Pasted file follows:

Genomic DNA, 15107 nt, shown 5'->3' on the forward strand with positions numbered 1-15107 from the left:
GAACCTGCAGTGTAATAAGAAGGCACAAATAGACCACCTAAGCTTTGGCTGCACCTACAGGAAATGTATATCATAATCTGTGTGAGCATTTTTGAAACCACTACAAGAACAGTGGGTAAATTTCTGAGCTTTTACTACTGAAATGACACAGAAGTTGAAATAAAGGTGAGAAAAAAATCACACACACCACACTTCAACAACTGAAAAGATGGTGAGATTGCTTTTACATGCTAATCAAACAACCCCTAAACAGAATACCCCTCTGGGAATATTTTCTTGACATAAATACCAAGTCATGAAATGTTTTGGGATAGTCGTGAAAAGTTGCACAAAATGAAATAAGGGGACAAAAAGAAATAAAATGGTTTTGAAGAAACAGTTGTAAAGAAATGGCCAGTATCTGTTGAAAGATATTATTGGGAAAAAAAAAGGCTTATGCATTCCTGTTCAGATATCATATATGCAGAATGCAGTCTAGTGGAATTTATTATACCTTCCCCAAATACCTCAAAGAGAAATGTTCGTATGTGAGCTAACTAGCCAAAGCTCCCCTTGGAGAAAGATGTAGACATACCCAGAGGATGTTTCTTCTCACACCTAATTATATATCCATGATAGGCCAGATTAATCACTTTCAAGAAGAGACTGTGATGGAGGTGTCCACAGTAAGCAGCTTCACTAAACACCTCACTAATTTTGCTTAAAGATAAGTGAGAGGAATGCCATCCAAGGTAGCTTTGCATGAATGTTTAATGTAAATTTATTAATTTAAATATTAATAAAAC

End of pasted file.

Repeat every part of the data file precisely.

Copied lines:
Genomic DNA, 15107 nt, shown 5'->3' on the forward strand with positions numbered 1-15107 from the left:
GAACCTGCAGTGTAATAAGAAGGCACAAATAGACCACCTAAGCTTTGGCTGCACCTACAGGAAATGTATATCATAATCTGTGTGAGCATTTTTGAAACCACTACAAGAACAGTGGGTAAATTTCTGAGCTTTTACTACTGAAATGACACAGAAGTTGAAATAAAGGTGAGAAAAAAATCACACACACCACACTTCAACAACTGAAAAGATGGTGAGATTGCTTTTACATGCTAATCAAACAACCCCTAAACAGAATACCCCTCTGGGAATATTTTCTTGACATAAATACCAAGTCATGAAATGTTTTGGGATAGTCGTGAAAAGTTGCACAAAATGAAATAAGGGGACAAAAAGAAATAAAATGGTTTTGAAGAAACAGTTGTAAAGAAATGGCCAGTATCTGTTGAAAGATATTATTGGGAAAAAAAAAGGCTTATGCATTCCTGTTCAGATATCATATATGCAGAATGCAGTCTAGTGGAATTTATTATACCTTCCCCAAATACCTCAAAGAGAAATGTTCGTATGTGAGCTAACTAGCCAAAGCTCCCCTTGGAGAAAGATGTAGACATACCCAGAGGATGTTTCTTCTCACACCTAATTATATATCCATGATAGGCCAGATTAATCACTTTCAAGAAGAGACTGTGATGGAGGTGTCCACAGTAAGCAGCTTCACTAAACACCTCACTAATTTTGCTTAAAGATAAGTGAGAGGAATGCCATCCAAGGTAGCTTTGCATGAATGTTTAATGTAAATTTATTAATTTAAATATTAATAAAAC